Routs in global bonds and emerging markets intensified, while the dollar climbed with European stocks and industrial metals as investors position for the wave of fiscal stimulus that Donald Trump pledged to unleash.
Sovereign bonds extended a record debt selloff, lifting the 30-year Treasury yield above 3 percent for the first time since January, amid speculation President-elect Trump’s pledge to boost infrastructure spending will trigger U.S. interest-rate hikes as economic growth and inflation pick up. Bloomberg’s dollar index advanced for a fourth day and U.S. equity index futures gained. European shares rose to a two-week high, while stocks in developing nations sank to a four-month low. Copper surged to a 16-month high and gold slumped.
Trump’s election victory continues to send shockwaves through global markets, having already led to $1.2 trillion being wiped off the value of bonds worldwide last week as equities added about $1 trillion and industrial metals soared by the most in four years. Emerging markets are being hit by an exodus of capital as speculation builds that the U.S. is heading into an era of rising interest rates and more protectionist trade policies.
“The markets are clearly pricing in a big fiscal stimulus plan which will cause debt to go higher,” said Tuan Huynh, Deutsche Bank Wealth Management’s Singapore-based chief investment officer for the Asia-Pacific region. “But we are still in the early stage and markets are pricing in a majority of this expectation already.”
Ten-year U.S. Treasury yields increased by eight basis points to 2.23 percent as of 8:05 a.m. London time, set for the highest close since early January. They surged 37 basis points last week, the most in three years, amid speculation Trump’s plans to boost spending and cut taxes will widen the budget deficit and stoke inflation.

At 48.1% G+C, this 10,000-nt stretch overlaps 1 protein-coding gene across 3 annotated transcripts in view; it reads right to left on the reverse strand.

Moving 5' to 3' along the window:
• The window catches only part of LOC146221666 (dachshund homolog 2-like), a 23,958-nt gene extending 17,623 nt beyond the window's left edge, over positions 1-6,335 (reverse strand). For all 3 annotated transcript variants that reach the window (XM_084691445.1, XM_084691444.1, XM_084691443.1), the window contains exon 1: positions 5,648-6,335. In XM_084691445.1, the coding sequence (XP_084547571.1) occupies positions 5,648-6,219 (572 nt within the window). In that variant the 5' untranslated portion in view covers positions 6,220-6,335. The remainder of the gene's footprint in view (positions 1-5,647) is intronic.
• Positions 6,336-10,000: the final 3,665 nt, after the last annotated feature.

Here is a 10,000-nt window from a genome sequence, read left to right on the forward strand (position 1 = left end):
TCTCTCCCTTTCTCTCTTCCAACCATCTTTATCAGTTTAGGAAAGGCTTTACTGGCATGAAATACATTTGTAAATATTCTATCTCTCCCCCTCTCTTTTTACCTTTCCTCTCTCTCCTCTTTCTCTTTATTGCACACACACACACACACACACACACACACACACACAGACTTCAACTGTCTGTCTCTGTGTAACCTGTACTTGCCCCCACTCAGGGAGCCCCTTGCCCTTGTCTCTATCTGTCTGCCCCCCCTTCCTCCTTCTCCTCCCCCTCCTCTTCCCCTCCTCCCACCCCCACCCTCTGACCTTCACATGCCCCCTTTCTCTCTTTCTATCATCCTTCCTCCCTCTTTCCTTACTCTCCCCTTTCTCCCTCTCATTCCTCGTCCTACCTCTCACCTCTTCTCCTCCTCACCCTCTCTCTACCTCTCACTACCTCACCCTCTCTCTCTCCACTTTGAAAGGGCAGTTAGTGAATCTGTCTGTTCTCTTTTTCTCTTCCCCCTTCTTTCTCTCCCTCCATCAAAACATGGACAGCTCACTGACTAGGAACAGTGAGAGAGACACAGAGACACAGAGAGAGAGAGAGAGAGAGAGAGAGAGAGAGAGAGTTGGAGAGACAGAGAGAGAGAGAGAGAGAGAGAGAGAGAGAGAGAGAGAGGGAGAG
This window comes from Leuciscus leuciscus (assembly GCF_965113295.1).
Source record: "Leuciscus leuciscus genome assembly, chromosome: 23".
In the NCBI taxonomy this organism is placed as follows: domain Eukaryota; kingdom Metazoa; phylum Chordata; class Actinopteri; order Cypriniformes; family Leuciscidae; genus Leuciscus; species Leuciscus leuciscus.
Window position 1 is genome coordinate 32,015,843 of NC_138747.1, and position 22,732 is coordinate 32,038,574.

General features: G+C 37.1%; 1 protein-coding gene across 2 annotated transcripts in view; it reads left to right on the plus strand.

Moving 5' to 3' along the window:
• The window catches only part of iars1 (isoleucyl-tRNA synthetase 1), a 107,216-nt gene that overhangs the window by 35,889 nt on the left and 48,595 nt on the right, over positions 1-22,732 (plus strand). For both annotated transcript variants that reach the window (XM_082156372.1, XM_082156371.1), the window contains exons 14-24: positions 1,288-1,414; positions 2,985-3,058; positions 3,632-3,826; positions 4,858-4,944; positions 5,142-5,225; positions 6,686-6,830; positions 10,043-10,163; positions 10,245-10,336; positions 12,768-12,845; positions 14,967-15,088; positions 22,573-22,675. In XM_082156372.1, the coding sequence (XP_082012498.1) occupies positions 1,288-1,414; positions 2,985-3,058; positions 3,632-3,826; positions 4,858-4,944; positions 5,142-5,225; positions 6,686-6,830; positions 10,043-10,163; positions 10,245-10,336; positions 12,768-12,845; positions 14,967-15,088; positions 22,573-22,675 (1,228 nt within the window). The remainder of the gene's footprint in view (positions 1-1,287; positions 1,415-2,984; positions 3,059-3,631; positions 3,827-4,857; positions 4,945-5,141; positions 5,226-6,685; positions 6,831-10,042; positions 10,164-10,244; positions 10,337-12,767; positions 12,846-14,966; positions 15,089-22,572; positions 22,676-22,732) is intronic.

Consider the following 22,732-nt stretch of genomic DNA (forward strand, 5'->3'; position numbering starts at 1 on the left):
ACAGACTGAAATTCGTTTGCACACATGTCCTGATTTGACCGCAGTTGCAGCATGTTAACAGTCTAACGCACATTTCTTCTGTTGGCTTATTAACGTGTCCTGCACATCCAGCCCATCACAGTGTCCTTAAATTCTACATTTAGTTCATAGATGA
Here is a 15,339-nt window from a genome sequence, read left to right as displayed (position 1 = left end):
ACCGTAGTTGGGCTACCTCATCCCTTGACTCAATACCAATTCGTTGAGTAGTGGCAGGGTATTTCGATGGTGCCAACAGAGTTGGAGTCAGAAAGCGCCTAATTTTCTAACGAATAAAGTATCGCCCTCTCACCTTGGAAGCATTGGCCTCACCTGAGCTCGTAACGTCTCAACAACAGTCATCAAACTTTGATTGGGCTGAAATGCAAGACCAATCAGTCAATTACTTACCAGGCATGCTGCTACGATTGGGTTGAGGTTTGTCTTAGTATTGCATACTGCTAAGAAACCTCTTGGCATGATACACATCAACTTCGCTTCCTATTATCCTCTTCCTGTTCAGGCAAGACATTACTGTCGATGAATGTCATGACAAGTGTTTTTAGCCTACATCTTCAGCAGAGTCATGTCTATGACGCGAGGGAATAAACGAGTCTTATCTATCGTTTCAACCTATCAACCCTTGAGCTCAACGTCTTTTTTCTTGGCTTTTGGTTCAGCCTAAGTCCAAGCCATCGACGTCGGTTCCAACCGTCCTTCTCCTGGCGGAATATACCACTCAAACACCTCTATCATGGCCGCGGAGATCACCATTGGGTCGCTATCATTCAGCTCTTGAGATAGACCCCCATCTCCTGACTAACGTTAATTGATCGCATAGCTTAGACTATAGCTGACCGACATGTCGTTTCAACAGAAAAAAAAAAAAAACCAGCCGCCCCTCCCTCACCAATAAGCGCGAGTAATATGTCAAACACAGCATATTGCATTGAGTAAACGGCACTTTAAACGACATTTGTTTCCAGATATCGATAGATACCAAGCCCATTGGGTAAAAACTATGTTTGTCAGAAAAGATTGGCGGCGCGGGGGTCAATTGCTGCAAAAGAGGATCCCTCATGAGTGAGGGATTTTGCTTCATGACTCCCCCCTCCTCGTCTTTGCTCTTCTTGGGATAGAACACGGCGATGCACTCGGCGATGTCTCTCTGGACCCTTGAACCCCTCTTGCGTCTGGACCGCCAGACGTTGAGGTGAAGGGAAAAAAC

Federal Reserve Vice Chairman Stanley Fischer said Friday that the central bank was close to achieving its goals of maximum employment and price stability, strengthening the case for an interest-rate increase. Pacific Investment Management Co. says long-term yields may have bottomed out and predicts three rate hikes by the end of next year. Futures prices indicate an 84 percent chance of a tightening at the December policy meeting.
“Yields will continue to rise over the next year,” said Hiroki Shimazu, an economist and strategist at the Japanese unit of MCP Asset Management in Tokyo. “The fundamentals are very strong, particularly in the U.S. There are some signs of higher inflation pressures. Trump is pushing this phenomenon. ”
Government debt extended losses across the Asia-Pacific region and Europe, pushing benchmark bond yields in Australia, France and Germany to their highest levels since at least April. Thailand’s 10-year yield jumped by the most since May after foreign investors pulled a record 27 billion baht ($763 million) from the nation’s bond market on Friday, while similar-maturity debt in China dropped for a seventh day, the longest losing streak in three years.
The Bloomberg Dollar Spot Index surged 0.7 percent. The euro fell versus the greenback for a sixth day, its longest run of declines in six months, and the yen sank as much as 1 percent to its weakest level since early June. Japan’s economy expanded by an annualized 2.2 percent in the last quarter, data showed Monday, exceeding the 0.8 percent expansion forecast in a Bloomberg survey and easing pressure on the Bank of Japan to add stimulus.
“The dollar is strengthening along with the rise in U.S. yields, reflecting expectations for economic expansion from fiscal spending,” said Yunosuke Ikeda, Nomura Holdings Inc.’s head of Japan foreign-exchange research in Tokyo. “Japan’s 2 percent growth can be used as a reason for the BOJ not lowering interest rates for a while.”